• You get to work on behalf of Parliament: One of the more obvious reasons to apply for a Fellowship at POST is the opportunity to work on behalf of Parliament. In the first few weeks this will be represented by your unique position of being able to watch political debate, quench your thirst at one of the Palace of Westminster bars, and start playing a game of MP “I Spy”. Most POST Fellows try to arrange a meeting with their local MP during their time in Westminster too. As shown in the photo, I was able to meet Ben Bradshaw (MP for Exeter) at Portcullis House.

Alongside this access, working on behalf of Parliament comes with the responsibility of making sure that the POSTnote is fully representative of the given topic area. As the initial target audience of a POSTnote is MPs and Peers, you need to be confident that the experts that were interviewed largely support the final document and agree that it as an accurate portrayal of the topic area. Much like having to respond to reviewer comments when submitting a journal article, the POSTnote is subject to peer-review from the majority of these experts. Therefore, amending the POSTnote according to this review process is the most demanding elements of the Fellowship. Regardless, it definitely improves the final output and develops your ability to maintain an impartial writing style.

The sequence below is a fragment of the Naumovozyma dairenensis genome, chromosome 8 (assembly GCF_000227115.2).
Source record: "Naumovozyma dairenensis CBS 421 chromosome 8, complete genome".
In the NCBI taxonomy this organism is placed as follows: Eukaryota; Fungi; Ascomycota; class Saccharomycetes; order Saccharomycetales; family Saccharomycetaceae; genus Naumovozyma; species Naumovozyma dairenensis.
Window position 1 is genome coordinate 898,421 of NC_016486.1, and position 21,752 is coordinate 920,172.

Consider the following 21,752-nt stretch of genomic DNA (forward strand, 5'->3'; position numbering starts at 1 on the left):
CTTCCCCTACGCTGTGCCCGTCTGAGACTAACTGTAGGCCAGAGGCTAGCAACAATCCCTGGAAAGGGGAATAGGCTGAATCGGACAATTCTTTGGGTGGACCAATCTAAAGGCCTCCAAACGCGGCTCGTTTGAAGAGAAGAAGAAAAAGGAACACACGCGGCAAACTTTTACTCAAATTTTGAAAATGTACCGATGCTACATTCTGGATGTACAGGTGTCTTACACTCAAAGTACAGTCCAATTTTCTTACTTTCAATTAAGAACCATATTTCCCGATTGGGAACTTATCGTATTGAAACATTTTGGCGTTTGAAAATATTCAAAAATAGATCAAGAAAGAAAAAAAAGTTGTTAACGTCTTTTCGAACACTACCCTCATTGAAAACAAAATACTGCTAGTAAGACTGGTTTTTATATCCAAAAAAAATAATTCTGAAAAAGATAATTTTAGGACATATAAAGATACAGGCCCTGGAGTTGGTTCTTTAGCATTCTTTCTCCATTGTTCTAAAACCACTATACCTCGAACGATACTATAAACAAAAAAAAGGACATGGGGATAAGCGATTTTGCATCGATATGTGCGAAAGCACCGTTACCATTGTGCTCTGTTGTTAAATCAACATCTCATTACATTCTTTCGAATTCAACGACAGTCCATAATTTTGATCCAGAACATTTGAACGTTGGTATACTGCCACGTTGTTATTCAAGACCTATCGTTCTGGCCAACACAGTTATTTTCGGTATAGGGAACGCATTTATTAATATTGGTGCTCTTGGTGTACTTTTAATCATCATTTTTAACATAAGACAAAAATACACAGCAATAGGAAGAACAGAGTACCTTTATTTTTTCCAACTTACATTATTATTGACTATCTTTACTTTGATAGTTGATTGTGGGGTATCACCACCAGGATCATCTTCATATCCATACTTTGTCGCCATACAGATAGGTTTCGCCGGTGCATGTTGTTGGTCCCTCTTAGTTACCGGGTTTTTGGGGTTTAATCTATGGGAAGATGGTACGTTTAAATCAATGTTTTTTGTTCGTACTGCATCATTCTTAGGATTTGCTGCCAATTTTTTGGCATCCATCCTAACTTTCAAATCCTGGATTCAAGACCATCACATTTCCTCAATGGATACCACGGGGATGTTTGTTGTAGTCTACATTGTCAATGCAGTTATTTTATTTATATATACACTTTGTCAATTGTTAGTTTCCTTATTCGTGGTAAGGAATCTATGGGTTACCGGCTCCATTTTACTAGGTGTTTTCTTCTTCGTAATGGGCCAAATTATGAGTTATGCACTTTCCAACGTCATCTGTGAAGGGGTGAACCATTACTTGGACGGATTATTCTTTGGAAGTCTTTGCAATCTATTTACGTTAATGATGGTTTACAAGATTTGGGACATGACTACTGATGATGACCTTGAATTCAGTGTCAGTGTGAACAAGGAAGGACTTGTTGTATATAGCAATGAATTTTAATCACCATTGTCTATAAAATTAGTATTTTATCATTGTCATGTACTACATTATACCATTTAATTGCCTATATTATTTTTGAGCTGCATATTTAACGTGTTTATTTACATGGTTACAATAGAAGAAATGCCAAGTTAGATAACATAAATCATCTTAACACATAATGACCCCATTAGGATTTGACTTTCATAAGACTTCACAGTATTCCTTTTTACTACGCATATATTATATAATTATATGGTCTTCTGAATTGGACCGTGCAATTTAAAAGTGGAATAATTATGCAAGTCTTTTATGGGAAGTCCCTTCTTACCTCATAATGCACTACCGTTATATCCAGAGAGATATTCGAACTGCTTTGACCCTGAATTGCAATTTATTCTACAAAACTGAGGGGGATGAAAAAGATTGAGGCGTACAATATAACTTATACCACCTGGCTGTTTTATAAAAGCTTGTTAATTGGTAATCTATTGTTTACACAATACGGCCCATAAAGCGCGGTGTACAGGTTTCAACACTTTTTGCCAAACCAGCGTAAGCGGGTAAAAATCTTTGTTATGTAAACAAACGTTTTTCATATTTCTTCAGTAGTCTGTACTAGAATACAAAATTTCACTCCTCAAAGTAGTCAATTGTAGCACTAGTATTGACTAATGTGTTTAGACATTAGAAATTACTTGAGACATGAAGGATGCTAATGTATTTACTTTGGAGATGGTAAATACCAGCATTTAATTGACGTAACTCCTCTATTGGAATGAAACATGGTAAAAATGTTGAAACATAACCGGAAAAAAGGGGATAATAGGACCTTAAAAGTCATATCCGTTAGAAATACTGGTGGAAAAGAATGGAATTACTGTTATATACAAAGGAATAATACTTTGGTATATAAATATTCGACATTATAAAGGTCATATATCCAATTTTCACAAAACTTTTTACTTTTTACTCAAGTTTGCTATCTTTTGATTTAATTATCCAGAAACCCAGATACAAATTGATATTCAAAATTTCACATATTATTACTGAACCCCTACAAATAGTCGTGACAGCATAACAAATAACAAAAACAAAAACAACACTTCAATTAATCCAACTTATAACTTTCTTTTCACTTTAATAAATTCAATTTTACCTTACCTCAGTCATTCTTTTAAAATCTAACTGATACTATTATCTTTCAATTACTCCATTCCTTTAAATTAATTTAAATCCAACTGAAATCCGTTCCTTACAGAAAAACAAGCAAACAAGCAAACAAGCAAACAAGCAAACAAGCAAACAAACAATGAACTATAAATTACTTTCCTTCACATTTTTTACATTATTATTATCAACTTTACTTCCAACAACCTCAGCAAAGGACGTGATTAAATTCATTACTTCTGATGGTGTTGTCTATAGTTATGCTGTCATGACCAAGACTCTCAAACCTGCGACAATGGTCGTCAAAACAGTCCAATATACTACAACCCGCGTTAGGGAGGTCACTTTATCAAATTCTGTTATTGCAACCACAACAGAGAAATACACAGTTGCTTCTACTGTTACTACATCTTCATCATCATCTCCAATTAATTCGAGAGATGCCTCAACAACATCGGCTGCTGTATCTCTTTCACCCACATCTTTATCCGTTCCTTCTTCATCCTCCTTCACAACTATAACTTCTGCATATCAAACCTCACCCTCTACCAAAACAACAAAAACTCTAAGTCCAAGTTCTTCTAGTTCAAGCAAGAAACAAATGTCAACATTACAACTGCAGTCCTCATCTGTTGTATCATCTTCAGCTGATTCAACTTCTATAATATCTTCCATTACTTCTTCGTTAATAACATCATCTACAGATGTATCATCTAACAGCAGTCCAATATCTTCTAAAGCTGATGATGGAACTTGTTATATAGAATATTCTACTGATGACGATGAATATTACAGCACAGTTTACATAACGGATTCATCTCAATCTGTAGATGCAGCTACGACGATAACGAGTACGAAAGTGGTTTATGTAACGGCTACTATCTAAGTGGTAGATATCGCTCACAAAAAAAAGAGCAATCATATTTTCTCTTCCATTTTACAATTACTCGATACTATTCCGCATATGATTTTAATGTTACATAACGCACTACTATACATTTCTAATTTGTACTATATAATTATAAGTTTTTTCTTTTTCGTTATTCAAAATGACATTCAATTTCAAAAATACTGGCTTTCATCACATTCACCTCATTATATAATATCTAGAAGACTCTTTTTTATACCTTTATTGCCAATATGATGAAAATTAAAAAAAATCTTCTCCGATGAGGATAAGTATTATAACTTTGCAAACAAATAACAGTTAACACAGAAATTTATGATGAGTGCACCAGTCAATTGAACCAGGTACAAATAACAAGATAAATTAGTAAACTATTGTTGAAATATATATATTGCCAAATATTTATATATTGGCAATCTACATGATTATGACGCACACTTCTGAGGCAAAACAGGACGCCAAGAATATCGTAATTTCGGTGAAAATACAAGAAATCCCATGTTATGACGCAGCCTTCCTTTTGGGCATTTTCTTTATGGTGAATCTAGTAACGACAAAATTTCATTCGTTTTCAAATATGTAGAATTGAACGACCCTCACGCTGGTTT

• Your output sits at the interface between research and policy: As a PhD student, it is typical to become academically pigeonholed. After three or four years of very specific research, you hope to come out the other side of the process with research that can be used to inform policy and develop other types of research impact. On the contrary, undertaking a Fellowship at POST allows you to work directly at the interface between research and policy. The output of which – the POSTnote – is used to inform political debate around the topic, potentially leading to policy changes. Due to the way that topics are chosen by POST (i.e. decided by a committee that includes members of both the House of Commons and House of Lords), the work that you conduct will always be of current interest to MPs and Peers. This can either be in response to certain events, such as the recent rise in knife crime, or more of a ‘horizon scanning’ activity, such as identifying the potential challenges of an increased use of wind power in the UK. This puts you in a unique position and one that teaches you a lot about how Parliament and Government uses research to influence its policy agenda. In turn, this experience can be used to develop your own knowledge about how to best use your PhD research to inform the research-policy interface.